June 2, 2016
A case of tuberculosis was reported in Indiana in May. Bret Marsh, state veterinarian and head of the Indiana Board of Animal Health, says the situation is under control. He also says that it was an example of how protections in place can work to quickly identify sources of infected animals.
Here is a short update with Marsh.
IPF: It’s been reported that tuberculosis was discovered in a cattle herd in Indiana recently. Can you verify that?
Marsh: Yes. It was discovered on a farm in Franklin County in southeast Indiana.
IPF: How was it detected?
OTHER HERDS NOT LIKELY AT RISK: Tuberculosis was detected in a herd in Franklin County. Herds in other areas are not likely at risk, says Bret Marsh of the Indiana Board of Animal Health.
Marsh: It was an example of how the traceability system is supposed to work. The market where the producer sold the steers placed trace-back stickers on each animal. The animals were shipped to a packer in Pennsylvania. The packer keeps accurate records. After slaughter, lungs in six of the 11 animals showed scarring from six of the 11 steers. Since they had records through the trace-back tags, the packer could pinpoint which producer sold the cattle. Within a matter of hours we were talking to the producer. He was most cooperative.
IPF: What happens next?
Marsh: The herd that the infected cattle came from is being depopulated. We will also be testing all cattle within 3 miles of each of the two locations where the producer has cattle.
IPF: Will the producer be compensated for his loss, since cattle must be destroyed?
Marsh: Yes. USDA pays through an indemnification program. One thing that came out of the avian flu crisis in the Midwest in 2015 was an improved system for paying producers who lost livestock in these situations. He will be paid in a timely manner.
IPF: Who is responsible for paying for testing cattle of other producers in the area?
Marsh: BOAH will test other animals that had fence-line contact with the infected herd. Under state law, the county is responsible for paying for the rest of the testing. What normally happens is that the county is notified, and then local veterinarians assist in the testing and are compensated for their work.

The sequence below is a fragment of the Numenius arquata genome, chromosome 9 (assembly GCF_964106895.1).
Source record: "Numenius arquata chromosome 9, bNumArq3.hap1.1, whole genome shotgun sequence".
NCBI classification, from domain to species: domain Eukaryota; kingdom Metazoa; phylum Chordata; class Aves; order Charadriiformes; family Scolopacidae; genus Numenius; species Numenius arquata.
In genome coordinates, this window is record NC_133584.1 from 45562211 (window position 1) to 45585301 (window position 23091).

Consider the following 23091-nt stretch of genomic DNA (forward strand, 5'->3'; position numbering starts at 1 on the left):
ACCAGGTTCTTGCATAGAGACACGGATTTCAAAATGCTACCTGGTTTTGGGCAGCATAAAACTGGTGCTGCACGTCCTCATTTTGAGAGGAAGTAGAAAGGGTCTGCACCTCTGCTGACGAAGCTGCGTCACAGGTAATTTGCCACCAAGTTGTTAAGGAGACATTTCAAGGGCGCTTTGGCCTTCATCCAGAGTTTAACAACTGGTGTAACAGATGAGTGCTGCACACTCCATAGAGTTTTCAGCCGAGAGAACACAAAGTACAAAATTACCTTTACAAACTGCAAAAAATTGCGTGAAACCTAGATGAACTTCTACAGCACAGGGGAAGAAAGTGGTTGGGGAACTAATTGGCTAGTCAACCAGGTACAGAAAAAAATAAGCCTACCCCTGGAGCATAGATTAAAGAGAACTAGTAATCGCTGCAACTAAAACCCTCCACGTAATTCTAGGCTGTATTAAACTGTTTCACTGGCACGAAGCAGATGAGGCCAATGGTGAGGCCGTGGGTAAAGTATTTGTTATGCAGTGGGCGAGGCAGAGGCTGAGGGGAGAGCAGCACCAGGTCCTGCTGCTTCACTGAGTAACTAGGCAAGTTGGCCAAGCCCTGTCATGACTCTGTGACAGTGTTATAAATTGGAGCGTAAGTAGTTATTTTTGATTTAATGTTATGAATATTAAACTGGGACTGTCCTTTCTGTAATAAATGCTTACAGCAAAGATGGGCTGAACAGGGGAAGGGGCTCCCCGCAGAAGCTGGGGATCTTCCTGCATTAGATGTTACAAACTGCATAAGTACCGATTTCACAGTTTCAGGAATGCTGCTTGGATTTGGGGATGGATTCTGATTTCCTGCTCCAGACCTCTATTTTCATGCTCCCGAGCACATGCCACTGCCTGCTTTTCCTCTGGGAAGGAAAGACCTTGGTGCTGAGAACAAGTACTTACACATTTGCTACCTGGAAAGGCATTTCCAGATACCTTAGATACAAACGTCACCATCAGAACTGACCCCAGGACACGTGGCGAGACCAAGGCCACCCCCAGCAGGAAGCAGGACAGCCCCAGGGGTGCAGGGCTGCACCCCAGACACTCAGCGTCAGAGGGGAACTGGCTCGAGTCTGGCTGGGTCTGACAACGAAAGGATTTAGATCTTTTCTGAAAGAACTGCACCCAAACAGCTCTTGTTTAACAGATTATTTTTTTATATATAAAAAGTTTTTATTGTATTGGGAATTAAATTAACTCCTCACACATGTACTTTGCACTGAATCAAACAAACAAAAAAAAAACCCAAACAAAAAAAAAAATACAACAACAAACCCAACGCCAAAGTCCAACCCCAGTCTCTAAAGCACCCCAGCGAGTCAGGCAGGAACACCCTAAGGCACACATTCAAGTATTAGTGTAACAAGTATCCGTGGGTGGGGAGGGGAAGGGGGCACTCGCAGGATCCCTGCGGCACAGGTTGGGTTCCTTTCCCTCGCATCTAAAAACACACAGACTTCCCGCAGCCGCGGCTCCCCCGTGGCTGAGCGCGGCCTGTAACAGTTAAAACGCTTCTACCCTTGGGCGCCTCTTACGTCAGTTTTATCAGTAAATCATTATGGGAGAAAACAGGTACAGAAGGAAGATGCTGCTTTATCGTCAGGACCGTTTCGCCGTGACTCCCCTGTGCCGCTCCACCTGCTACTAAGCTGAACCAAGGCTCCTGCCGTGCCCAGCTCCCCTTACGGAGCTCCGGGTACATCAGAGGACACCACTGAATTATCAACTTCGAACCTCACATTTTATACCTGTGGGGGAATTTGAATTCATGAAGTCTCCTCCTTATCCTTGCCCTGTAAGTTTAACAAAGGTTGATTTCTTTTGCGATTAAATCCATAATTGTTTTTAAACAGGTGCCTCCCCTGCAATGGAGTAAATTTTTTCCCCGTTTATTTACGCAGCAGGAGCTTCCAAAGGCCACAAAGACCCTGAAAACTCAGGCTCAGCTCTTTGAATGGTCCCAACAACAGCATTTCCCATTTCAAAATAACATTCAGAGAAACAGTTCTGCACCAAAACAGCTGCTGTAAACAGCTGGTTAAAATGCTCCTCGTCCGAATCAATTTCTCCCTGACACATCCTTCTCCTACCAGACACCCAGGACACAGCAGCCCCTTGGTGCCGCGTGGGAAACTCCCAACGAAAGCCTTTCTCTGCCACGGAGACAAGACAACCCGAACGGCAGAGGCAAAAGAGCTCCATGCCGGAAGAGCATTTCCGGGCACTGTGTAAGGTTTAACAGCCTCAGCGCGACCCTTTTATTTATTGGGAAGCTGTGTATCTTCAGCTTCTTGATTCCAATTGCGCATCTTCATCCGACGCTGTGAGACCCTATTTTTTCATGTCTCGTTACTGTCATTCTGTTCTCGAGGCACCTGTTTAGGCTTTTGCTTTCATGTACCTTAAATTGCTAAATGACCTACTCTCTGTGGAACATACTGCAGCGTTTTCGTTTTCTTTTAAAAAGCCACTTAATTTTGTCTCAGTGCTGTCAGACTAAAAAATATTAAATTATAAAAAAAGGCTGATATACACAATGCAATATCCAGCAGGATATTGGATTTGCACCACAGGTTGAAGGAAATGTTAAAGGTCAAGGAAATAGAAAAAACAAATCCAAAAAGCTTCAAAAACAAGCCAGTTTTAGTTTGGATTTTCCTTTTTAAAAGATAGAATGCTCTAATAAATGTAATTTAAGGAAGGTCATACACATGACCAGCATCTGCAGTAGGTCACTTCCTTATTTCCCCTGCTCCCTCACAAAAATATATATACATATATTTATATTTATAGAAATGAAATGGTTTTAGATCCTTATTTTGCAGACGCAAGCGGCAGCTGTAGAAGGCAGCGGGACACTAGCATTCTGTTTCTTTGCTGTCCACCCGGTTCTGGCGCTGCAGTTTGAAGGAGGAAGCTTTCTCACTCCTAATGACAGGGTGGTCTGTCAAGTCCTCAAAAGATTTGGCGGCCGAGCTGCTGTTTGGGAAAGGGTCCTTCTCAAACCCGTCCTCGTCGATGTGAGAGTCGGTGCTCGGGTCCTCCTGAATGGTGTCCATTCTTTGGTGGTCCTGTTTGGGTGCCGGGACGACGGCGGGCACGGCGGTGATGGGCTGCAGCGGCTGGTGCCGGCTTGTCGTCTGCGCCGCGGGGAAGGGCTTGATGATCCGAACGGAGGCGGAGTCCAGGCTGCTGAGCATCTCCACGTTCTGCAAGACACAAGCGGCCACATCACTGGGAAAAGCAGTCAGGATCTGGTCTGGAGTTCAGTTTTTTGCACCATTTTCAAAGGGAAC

IPF: Tuberculosis does not spread as quickly as highly pathogenic diseases, like avian flu, correct?
Marsh: That is correct. However, we still believe it’s prudent to test all cattle within a 3-mile radius of each location to determine if any other animals are infected.
IPF: Has this producer had cases of tuberculosis before?
Marsh: No. However, there was a case in the same general area in 2009.
IPF: Has the source of the infection been identified?
Marsh: No. We will be concentrating on doing what it takes to discover why it is showing up in that area.
IPF: Did premise identification play a role in this case?
Marsh: The producer has his proper premise ID information. However, we found him from the trace-back tags. The premise ID information in our database was very helpful in identifying where other cattle within the 3-mile radius areas were located.
IPF: Can technology help in tracking the source of infection?
Marsh: We hope so. USDA’s lab is capable of identifying tuberculosis by type today. That will let us know if it is the same type that has been identified in the area before. It should be very useful as we continue searching for the source.
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